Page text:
Dei'ah veDibur - Information & Insight

A Window into the Chareidi World

14 Shevat 5761 - Febuary 7, 2001 | Mordecai Plaut, director Published Weekly








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Shema Yisrael Torah Network
Shema Yisrael Torah Network

Opinion & Comment
A Moment After Despair

by L. Jungerman

Sometimes, the salvation comes at the very last moment, a hairsbreadth away from . . . Whoever is in need of salvation must internalize this knowledge. It will ease his suffering. This is not the pat faith invented by small- minded people to glibly encourage those in distress. These are the words which Rabbenu Ovadia Sforno writes in his commentary on Tehillim, "From Hashem was this; it is wondrous in our eyes -- for it took place in the twinkling after despair set in . . . "

"Said the enemy: I shall pursue, overtake, divide the spoils, my lust shall be satisfied upon them. I will draw my sword; my hand shall destroy them." (Shiras Hayam) It is frightening to think which schemes the enemies are hatching in their headquarters: to pursue and overtake. To unleash their devilish desire to engulf us completely, to decimate us with force. Hashem! Foil the nefarious plots of our enemies!

What power must Hashem exert, as it were, to arrest the dangerous, threatening designs of our enemy? The answer: "You blew upon them with Your wind and the sea covered them up." One single puff and finish! They sank like lead into the depths and from all the mighty threatening ones, not a vestige remained. A mere puff of breath, like one who blows a smoke ring into the air. "For a breeze passed over him and he is no longer; and no trace remains of his place." A moment after, and he has vanished into thin air, wiped out, with nothing to show that he had ever occupied space, had ever existed. Zero impression.

Bearing this in mind, it is a mere step further to digest the fact that, "Even if a sharpened sword is thrust at a person's neck, let him not despair of [Heavenly] mercy." A mere gust of air can deflect that dangerous sword poised at the jugular.

These are the marvelous words of the Chazon Ish in his work, Emunah Uvitochon, where he defines the age-old misinterpretation which has squatted in the minds of many regarding the measure of faith in Hashem. People think that the attribute of bitochon requires pollyannic optimism in every situation with the premise that everything will turn out rosy. The Chazon Ish rejects this outlook and replaces it with the proper definition of bitochon: " . . . when a person finds himself in a situation which the world regards as treacherous from natural expectations, and his adamant spirit will hold him back from remembering that we are not subject to happenstance and that there is nothing stopping Hashem from rescuing him and manipulating circumstances to make his fortune turn for the better. He will remind himself that nothing bad comes from Hashem and that whatever happens is His doing. This root of faith will dispel his fear and provide him with the courage to believe that he can be saved and that Hashem has no stronger an inclination for the worst than the best. This is what should be termed the measure of bitochon."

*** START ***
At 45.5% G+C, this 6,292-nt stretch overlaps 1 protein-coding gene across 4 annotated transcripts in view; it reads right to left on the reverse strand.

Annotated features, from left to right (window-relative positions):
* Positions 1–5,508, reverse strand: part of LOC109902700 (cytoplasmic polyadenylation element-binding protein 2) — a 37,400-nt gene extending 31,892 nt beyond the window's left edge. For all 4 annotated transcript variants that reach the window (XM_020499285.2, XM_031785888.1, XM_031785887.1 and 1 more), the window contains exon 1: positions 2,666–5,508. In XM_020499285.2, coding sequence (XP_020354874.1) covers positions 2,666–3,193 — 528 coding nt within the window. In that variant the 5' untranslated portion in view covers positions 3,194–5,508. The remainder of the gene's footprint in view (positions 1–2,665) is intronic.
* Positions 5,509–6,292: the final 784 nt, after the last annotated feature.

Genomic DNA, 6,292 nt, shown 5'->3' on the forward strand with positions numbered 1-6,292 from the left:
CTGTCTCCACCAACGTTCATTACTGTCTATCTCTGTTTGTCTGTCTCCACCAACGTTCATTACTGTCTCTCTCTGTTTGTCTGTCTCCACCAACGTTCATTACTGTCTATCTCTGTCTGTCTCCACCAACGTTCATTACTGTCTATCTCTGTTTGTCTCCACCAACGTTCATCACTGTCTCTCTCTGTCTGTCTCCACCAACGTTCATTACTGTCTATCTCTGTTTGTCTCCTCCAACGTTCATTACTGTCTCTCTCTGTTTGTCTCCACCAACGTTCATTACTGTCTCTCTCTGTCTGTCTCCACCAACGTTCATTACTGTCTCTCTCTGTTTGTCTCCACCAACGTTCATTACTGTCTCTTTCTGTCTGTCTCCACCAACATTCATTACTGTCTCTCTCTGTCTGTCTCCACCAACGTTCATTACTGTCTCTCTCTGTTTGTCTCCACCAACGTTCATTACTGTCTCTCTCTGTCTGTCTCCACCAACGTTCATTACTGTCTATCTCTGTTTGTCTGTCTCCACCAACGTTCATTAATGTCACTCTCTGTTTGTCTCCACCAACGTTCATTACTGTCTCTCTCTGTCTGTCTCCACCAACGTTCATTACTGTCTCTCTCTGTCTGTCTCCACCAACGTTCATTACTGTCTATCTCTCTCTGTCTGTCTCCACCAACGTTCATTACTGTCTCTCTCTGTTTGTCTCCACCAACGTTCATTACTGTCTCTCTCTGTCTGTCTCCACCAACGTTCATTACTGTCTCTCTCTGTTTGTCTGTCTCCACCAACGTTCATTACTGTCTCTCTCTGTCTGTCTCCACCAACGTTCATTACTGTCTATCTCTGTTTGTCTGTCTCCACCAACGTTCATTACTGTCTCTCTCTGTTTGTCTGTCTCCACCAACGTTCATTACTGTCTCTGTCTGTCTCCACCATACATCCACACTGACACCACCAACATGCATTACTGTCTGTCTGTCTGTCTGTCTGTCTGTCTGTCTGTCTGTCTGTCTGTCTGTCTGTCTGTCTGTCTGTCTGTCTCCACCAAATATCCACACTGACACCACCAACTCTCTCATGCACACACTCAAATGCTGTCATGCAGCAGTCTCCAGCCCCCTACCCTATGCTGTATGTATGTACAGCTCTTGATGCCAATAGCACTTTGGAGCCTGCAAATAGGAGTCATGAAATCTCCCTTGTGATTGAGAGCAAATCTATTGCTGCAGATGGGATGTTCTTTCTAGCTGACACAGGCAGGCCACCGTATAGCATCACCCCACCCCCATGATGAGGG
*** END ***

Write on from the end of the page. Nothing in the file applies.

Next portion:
Bitochon is the belief that there is nothing stopping Hashem from arranging a different set of circumstances to replace the threatening ones. What's the fuss? So there is an enemy, a tyrant who schemes to annihilate and destroy all. With respect to Hashem's power and ability, this is nothing. In one twinkling, everything can change to the opposite pole.


In his commentary Ha'amek Dovor, the Netziv points to an additional feeling that is included in the verses of the Shira: On the words, "Said the enemy: I shall pursue, overtake etc.," he explains that it suits Hashem to let the enemy do all the work, as it were, not like a person seeking to save another from a murderer by doing everything in his power to stop him from reducing the distance to his prey. Not so with Hashem. He lets things proceed in the direction they are going and waits for the final moment to deliver. Why need He shoot arrows afar, when He can wait for the enemy to approach very close? Hashem can decapitate him with a sword at close range, for example. And Hashem really did allow Pharaoh to approach Israel to such proximity that were it not for the cloud pillar that separated them, he would have overtaken them before they got to the sea. And then: You blew with Your wind -- a different wind. You did not need great wile to overcome them. One huff and they sank into the depths and were covered over, with a nary a trace of their schemes and plans.

The suspense and tension that prevails until close to the twelfth hour is not incidental. It is intentional, specifically so designed. "It is Hashem's way to let the enemy take all the pains, do all the work. The succor comes at the final moment. So that they will know and see that the right hand of Hashem is valorous. That there is nothing stopping Hashem from delivering His people [from the enemy], be they great or few."

These words relate to every aspect of life. There is the salvation which comes at zero hour, and everyone who is in need of rescue should internalize this knowledge since it will alleviate his suffering up to the point of salvation. This is not the faith invented by puny minds to encourage the downtrodden. This is what Rabbeinu Ovadia Sforno writes in his commentary to Tehillim, "From Hashem was this; it is wondrous in our eyes -- for it took place in the twinkling after despair set in . . . "

It is possible for the salvation to arrive a moment after despair, at the stage where even the most rational have already succumbed to hopelessness, for when it comes, it will become clear that no more than a wink of an eye was necessary and there was no cause for despair, altogether. This message is, after all, the purpose of the lesson.

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